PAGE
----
Friday, March 24, 2017

New Damsel Pattern (and Body Technique)

I have often found carp in a few specific locations which prove very difficult to coax into striking.  The locations are very different, but the conditions are very similar: clear, shallow water and spooky/selective fish.  A while back, I picked up some Kiley's Damzel Tails with intentions to create a highly detailed damsel nymph pattern that might coax a few of these fish into eating.  I wanted a detailed, buggy pattern with a slow fall and subtle movement.  I weighted the fly with a single 1/8" bead belly-scratcher style for a slow fall on a size 10 Dai-Riki 700B.

My first attempt was a flop, in my eyes.  I tried a new body wrapping technique, and that part actually worked, but the front half of the fly wasn't what I wanted.  The end result was too skinny in the thorax area, the Thin Skin (even though it's olive in color) was too dark, and I wasn't a fan of the rubber legs.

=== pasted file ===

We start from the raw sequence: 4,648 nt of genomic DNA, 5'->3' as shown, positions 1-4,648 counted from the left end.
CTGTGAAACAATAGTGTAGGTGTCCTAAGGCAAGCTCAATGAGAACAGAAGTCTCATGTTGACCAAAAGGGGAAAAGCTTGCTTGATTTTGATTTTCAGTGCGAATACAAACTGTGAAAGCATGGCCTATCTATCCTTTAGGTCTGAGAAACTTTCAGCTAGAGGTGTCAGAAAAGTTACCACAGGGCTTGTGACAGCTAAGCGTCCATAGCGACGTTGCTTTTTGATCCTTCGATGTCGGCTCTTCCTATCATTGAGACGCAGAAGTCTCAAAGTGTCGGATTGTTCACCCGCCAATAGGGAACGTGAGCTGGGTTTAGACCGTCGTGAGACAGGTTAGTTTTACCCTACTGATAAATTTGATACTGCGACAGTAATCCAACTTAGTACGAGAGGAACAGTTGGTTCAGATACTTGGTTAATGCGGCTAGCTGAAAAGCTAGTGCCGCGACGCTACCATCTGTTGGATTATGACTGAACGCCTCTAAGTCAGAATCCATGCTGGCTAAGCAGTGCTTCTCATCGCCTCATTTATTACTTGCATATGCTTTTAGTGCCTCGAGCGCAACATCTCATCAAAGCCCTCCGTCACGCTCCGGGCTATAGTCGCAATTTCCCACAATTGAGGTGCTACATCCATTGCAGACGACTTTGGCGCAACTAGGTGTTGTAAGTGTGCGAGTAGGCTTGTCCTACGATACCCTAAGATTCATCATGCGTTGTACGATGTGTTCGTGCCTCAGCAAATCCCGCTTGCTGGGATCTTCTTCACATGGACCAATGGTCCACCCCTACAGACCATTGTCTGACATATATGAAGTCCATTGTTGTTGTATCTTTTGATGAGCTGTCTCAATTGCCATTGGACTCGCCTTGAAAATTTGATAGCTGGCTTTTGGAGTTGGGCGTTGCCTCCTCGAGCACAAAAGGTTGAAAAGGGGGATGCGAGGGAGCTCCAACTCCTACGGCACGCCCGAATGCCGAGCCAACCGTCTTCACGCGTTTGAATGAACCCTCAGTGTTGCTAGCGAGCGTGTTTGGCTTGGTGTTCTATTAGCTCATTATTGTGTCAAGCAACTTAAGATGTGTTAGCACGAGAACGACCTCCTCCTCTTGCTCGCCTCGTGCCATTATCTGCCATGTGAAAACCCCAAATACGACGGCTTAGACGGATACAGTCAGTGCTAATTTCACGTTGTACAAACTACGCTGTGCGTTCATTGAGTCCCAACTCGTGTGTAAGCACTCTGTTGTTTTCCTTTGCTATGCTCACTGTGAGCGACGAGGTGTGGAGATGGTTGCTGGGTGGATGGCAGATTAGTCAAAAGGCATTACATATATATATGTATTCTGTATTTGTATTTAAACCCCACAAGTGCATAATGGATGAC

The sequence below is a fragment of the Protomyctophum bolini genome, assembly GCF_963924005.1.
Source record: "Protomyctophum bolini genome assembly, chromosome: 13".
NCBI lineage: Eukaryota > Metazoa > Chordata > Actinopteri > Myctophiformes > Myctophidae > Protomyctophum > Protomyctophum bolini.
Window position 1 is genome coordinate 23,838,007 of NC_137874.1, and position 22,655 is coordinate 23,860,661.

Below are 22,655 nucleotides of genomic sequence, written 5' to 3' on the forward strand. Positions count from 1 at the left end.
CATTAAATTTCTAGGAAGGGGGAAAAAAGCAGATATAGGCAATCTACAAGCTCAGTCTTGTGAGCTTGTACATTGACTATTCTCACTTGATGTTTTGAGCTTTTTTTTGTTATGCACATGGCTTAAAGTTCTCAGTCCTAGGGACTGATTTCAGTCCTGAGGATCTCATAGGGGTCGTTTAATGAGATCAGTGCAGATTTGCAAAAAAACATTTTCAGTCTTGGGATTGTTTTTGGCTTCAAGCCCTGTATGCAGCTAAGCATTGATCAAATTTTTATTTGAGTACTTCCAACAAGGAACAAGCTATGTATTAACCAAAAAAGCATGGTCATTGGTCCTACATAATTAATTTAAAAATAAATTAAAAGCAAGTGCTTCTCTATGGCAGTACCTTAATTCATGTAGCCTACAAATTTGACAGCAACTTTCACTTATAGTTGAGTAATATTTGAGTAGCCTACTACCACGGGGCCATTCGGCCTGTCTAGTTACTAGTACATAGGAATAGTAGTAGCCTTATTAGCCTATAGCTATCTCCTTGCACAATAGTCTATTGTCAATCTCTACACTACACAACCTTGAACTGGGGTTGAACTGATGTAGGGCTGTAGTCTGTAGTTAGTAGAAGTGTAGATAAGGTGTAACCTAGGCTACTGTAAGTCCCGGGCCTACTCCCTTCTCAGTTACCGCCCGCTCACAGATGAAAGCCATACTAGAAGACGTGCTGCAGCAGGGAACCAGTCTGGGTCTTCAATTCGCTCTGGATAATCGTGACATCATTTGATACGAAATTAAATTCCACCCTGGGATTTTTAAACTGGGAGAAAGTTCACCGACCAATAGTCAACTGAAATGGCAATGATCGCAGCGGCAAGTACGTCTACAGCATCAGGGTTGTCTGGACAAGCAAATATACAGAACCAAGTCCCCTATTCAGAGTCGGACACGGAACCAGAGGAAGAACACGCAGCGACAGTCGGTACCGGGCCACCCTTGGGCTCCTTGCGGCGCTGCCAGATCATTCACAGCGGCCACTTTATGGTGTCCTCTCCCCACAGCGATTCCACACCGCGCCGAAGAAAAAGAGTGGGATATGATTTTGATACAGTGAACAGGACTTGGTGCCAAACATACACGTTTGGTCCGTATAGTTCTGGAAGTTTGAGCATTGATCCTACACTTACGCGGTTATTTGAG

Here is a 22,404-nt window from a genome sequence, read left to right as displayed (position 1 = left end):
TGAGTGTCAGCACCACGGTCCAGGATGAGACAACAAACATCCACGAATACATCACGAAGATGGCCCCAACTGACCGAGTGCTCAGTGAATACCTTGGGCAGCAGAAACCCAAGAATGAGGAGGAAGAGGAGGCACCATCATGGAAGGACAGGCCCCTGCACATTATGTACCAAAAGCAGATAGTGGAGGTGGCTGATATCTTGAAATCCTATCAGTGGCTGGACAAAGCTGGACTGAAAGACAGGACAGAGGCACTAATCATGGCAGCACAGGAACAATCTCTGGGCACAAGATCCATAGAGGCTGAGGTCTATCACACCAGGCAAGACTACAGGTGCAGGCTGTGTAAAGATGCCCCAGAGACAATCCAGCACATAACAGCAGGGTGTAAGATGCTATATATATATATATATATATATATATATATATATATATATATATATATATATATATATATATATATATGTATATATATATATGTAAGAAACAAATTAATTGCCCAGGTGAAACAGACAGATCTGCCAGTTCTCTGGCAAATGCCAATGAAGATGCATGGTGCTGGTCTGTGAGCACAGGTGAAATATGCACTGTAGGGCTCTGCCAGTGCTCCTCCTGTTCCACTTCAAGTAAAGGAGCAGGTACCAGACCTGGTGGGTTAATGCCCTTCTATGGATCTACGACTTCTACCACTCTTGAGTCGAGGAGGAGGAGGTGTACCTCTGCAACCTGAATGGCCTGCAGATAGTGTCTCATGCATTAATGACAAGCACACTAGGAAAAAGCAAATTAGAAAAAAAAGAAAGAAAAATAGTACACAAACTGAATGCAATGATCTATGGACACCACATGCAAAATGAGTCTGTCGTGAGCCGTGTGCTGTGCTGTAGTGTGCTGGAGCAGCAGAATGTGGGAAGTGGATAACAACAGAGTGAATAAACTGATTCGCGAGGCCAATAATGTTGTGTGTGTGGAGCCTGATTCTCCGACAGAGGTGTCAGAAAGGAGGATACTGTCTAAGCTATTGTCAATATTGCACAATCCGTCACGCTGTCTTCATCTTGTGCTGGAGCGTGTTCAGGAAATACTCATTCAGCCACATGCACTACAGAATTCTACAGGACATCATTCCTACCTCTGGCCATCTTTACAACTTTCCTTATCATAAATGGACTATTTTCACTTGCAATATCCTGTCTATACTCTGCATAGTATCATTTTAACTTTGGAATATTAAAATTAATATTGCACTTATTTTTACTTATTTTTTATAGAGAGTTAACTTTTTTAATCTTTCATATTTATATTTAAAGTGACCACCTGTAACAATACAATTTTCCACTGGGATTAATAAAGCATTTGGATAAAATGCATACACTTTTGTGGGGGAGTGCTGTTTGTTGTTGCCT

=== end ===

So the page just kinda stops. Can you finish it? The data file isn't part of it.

The leg technique I came up with was to combine a dubbing loop idea with a complex twist.  How I accomplished this was to tie in a pair of rubber legs, and use those rubber legs as a dubbing loop with a sparse dubbing layer in between the rubber legs.  Here's how it looks in pictures.

Once you've got it spun, wrap it forward and brush it lightly towards the rear of the fly.  The resulting body is a rubbery segmented body with a buggy "veil" of dubbing over the body.  The changes I made to the front of the fly were to skip the nymph dubbing and rubber legs in favor of a combination of both: Cohen's Carp Dub.  This awesome stuff is a buggy dubbing with tiny spandex rubber legs mixed in.  It picks out really well with a dubbing brush.  I also scrapped the dark thin skin for some basic brown scud back that I topped with Loon Thick UV resin.  Here's the final product.

I think it will destroy large panfish in the right environments, but I'm really anxious to see how the clear water carp react to it.  Hopefully the weather continues to warm up and I can put this fly to the test sooner rather than later.  The final recipe:

-Hook: Dai-Riki 700B size 10
-Tail: Kiley's Damzel Tail
-Weight: 1/8" brass bead (belly scratcher style to keel the hook point-up)
-Eyes: Small mono eyes
-Abdomen: rubber legs spun with Spectrablend Nymph dubbing
-Shellback: scud back
-Thorax: Cohen's Carp Dub
-Shellback Top Coat: Loon Thick UV resin 

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